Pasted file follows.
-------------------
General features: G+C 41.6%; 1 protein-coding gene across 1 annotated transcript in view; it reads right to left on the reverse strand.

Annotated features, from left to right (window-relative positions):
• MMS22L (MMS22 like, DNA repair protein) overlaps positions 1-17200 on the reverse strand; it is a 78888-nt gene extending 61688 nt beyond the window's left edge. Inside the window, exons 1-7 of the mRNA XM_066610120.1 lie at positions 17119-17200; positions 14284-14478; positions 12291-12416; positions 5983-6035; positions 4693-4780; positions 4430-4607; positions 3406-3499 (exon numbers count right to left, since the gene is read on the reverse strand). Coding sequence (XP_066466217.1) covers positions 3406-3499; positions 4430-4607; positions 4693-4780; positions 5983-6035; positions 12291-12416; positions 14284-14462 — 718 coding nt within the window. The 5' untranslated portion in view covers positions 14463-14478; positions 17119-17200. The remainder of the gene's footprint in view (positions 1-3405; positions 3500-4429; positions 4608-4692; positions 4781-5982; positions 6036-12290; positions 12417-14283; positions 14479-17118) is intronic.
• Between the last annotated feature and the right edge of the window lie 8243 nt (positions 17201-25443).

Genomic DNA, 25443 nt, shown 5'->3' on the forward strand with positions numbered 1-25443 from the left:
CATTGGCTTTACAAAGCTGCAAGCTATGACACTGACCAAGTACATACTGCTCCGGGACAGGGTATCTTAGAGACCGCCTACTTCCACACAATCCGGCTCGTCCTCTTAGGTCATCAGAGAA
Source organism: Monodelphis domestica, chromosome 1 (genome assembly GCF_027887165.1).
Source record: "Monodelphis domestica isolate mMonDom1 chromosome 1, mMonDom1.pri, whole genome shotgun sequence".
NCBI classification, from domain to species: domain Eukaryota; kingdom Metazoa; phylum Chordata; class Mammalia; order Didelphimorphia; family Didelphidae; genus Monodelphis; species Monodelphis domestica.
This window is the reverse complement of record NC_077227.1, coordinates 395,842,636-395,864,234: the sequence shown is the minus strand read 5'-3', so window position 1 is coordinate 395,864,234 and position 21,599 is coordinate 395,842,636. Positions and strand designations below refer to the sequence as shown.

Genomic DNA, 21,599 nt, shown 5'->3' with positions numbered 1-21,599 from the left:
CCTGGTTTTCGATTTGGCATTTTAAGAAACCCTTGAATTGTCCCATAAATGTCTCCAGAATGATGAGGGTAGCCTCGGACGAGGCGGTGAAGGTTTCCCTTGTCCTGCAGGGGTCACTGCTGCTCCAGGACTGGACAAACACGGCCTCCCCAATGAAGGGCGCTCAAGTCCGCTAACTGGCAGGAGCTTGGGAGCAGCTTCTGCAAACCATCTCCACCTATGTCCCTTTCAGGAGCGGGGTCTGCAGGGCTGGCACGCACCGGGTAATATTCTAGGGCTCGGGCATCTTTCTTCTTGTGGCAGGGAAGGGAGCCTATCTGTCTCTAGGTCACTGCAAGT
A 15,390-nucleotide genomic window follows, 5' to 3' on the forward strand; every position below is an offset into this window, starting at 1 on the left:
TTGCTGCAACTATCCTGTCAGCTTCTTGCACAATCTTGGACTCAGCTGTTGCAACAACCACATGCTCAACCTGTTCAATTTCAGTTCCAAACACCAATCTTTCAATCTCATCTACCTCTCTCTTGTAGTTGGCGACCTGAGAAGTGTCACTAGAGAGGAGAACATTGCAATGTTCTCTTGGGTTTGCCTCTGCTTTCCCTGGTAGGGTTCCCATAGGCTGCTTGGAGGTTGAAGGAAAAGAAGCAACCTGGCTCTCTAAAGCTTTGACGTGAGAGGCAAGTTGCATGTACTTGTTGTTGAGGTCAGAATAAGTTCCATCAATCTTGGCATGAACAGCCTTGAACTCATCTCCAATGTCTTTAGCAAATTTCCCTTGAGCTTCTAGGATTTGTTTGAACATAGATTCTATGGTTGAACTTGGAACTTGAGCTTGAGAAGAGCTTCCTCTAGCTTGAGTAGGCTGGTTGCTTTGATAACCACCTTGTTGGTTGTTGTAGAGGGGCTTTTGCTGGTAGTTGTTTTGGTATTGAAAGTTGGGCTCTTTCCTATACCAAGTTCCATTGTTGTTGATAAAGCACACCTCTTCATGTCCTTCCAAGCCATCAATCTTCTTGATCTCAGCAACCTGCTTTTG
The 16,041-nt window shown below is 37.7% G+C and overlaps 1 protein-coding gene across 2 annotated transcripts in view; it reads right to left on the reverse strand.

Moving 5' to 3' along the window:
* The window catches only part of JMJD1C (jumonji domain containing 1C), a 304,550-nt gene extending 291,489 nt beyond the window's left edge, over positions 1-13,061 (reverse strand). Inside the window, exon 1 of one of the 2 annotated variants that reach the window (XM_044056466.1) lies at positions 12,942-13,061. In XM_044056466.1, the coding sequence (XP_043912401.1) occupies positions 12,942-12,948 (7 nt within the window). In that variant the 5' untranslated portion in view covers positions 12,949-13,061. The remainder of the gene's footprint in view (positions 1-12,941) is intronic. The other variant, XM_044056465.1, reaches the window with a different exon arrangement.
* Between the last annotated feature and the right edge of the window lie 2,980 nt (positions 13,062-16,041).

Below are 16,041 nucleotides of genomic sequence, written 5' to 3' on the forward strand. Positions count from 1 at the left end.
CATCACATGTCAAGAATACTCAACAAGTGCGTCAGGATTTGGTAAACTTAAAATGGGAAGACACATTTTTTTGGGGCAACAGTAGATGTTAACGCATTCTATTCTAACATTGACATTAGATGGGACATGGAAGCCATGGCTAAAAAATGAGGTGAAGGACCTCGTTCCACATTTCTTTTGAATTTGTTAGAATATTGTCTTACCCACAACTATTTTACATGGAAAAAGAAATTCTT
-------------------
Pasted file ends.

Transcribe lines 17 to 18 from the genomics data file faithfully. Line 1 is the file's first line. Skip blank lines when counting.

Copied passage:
* The window catches only part of JMJD1C (jumonji domain containing 1C), a 304,550-nt gene extending 291,489 nt beyond the window's left edge, over positions 1-13,061 (reverse strand). Inside the window, exon 1 of one of the 2 annotated variants that reach the window (XM_044056466.1) lies at positions 12,942-13,061. In XM_044056466.1, the coding sequence (XP_043912401.1) occupies positions 12,942-12,948 (7 nt within the window). In that variant the 5' untranslated portion in view covers positions 12,949-13,061. The remainder of the gene's footprint in view (positions 1-12,941) is intronic. The other variant, XM_044056465.1, reaches the window with a different exon arrangement.
* Between the last annotated feature and the right edge of the window lie 2,980 nt (positions 13,062-16,041).